Nottingham Contemporary Neon

I was commissioned to design a work for Nottingham Contemporary which would act, both, as a logo and a permanent neon artwork for the exterior of the building. Based on ‘Googie’ architecture (the name given to classic US West Coast, bar/diner/bowling alley architecture), the sign/logo comes loaded with a particular cultural reference of the laid back US West Coast attitude. In particular, I am interested in this style in a historical context, Googie architecture being the architecture of aspiration; really coming in to its own in a post war, 50s America, at a time when people were equally looking to the future as much as they were turning their backs on the past. It is also an under-dog architecture; much loved but professionally and academically snubbed. Most of the best examples of Googie architecture no-longer exist as they were never seen as ‘important’ buildings worth saving by the powers that be.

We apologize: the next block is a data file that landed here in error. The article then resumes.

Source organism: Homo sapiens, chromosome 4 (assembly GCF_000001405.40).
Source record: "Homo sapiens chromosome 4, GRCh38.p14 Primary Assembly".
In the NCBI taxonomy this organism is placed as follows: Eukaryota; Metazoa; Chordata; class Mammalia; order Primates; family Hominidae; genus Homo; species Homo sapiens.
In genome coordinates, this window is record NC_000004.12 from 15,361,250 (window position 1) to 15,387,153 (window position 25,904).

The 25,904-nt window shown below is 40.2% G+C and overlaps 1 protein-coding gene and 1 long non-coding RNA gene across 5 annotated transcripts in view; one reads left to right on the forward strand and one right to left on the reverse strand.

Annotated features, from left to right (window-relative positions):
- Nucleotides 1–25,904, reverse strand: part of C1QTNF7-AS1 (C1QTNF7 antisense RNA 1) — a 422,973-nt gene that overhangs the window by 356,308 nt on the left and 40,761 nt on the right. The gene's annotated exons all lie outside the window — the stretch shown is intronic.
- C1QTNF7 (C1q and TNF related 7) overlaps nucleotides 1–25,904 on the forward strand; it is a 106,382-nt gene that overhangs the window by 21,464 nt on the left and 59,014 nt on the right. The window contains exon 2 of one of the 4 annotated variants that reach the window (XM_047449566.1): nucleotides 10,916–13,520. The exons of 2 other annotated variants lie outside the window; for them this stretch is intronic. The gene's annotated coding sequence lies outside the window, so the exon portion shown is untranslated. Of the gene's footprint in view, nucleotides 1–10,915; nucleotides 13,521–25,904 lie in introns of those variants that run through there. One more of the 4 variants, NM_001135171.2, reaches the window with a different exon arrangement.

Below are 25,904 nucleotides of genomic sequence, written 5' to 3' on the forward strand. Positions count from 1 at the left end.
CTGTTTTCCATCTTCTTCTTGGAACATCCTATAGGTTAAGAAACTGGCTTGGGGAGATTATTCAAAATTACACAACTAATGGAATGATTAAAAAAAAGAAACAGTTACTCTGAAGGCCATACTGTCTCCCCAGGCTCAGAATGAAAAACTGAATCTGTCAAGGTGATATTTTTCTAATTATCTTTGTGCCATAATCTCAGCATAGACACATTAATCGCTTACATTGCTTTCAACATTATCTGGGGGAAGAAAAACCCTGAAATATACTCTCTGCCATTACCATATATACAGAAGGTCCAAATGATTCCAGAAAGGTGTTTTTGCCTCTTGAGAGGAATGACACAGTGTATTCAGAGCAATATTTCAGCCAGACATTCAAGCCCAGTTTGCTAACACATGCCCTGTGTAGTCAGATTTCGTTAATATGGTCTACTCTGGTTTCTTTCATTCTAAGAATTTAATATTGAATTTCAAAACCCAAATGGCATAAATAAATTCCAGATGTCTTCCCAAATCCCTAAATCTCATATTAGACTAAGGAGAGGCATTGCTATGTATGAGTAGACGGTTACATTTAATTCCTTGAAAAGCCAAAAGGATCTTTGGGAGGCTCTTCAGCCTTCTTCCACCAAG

I was interested in the role of this work as a functioning sign for the building, but also as an artwork in its own right. Developed alongside Caruso St John Architects, the sign was very much a contradiction to that, a contradiction embraced and supported by the architects to exist alongside their vision.

From a contextual point of view, I was interested in how the history of the aesthetic I was referencing seemed relevant to a new-build art gallery; Googie architecture being forward thinking in itself but, almost exclusively, a space where people worked and socialised – a place for exchange. This was an architecture that was turning its back on the past and stepping boldly and unapologetically in to the future. All of this seemed relevant to the the aspirations for a new art gallery, their programme and their potential audience.

Visit the Nottingham Contemporary website HERE